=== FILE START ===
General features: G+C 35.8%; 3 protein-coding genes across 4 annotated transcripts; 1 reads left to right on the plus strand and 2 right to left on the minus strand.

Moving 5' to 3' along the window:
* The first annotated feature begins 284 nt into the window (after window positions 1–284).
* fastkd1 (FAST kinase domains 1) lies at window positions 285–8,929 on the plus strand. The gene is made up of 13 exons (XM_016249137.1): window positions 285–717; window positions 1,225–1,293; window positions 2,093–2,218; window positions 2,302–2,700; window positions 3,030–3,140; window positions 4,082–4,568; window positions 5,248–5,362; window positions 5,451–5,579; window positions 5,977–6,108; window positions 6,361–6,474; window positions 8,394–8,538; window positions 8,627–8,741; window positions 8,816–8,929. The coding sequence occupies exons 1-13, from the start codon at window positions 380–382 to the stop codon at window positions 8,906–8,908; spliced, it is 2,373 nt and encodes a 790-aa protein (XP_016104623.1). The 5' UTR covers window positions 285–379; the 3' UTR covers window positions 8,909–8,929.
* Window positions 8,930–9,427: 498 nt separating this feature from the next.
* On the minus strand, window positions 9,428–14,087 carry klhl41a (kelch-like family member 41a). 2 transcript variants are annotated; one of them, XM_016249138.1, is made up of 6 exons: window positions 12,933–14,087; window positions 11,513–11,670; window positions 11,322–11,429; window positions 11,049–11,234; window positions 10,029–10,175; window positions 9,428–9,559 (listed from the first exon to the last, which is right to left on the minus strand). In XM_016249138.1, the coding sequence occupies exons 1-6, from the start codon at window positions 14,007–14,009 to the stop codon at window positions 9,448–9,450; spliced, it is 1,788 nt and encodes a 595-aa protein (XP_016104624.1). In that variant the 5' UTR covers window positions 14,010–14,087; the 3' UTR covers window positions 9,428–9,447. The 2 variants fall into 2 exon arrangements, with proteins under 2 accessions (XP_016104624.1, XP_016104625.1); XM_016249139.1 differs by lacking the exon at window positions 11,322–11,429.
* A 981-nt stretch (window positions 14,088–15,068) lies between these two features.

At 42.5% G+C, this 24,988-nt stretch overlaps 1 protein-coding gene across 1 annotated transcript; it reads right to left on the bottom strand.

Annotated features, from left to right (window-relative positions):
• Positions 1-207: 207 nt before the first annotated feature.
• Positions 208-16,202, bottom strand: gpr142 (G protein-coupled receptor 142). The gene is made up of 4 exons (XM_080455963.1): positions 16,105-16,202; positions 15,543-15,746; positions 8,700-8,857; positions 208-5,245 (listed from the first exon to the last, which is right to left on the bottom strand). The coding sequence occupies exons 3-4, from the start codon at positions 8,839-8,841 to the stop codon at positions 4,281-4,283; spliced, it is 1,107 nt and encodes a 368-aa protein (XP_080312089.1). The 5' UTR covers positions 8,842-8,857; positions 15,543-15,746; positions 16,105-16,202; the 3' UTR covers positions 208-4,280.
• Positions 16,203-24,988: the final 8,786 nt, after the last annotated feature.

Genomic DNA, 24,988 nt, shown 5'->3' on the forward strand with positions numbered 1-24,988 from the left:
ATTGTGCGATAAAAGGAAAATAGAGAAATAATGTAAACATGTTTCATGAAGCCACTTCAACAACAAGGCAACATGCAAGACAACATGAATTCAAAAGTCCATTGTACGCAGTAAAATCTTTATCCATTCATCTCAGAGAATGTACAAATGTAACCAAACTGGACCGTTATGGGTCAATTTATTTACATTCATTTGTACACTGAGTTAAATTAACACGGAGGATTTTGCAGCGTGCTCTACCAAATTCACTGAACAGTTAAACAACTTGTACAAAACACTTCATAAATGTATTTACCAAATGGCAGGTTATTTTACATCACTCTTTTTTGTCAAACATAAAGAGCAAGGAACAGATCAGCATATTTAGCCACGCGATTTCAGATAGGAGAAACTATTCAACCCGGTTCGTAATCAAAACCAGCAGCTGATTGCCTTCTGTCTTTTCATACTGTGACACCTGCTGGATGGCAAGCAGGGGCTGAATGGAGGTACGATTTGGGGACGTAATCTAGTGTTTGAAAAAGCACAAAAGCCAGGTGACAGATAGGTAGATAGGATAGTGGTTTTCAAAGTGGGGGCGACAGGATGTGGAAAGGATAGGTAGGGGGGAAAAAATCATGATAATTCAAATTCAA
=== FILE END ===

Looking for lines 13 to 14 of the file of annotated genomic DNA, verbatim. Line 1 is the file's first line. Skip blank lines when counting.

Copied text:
Genomic DNA, 24,988 nt, shown 5'->3' on the forward strand with positions numbered 1-24,988 from the left:
ATTGTGCGATAAAAGGAAAATAGAGAAATAATGTAAACATGTTTCATGAAGCCACTTCAACAACAAGGCAACATGCAAGACAACATGAATTCAAAAGTCCATTGTACGCAGTAAAATCTTTATCCATTCATCTCAGAGAATGTACAAATGTAACCAAACTGGACCGTTATGGGTCAATTTATTTACATTCATTTGTACACTGAGTTAAATTAACACGGAGGATTTTGCAGCGTGCTCTACCAAATTCACTGAACAGTTAAACAACTTGTACAAAACACTTCATAAATGTATTTACCAAATGGCAGGTTATTTTACATCACTCTTTTTTGTCAAACATAAAGAGCAAGGAACAGATCAGCATATTTAGCCACGCGATTTCAGATAGGAGAAACTATTCAACCCGGTTCGTAATCAAAACCAGCAGCTGATTGCCTTCTGTCTTTTCATACTGTGACACCTGCTGGATGGCAAGCAGGGGCTGAATGGAGGTACGATTTGGGGACGTAATCTAGTGTTTGAAAAAGCACAAAAGCCAGGTGACAGATAGGTAGATAGGATAGTGGTTTTCAAAGTGGGGGCGACAGGATGTGGAAAGGATAGGTAGGGGGGAAAAAATCATGATAATTCAAATTCAA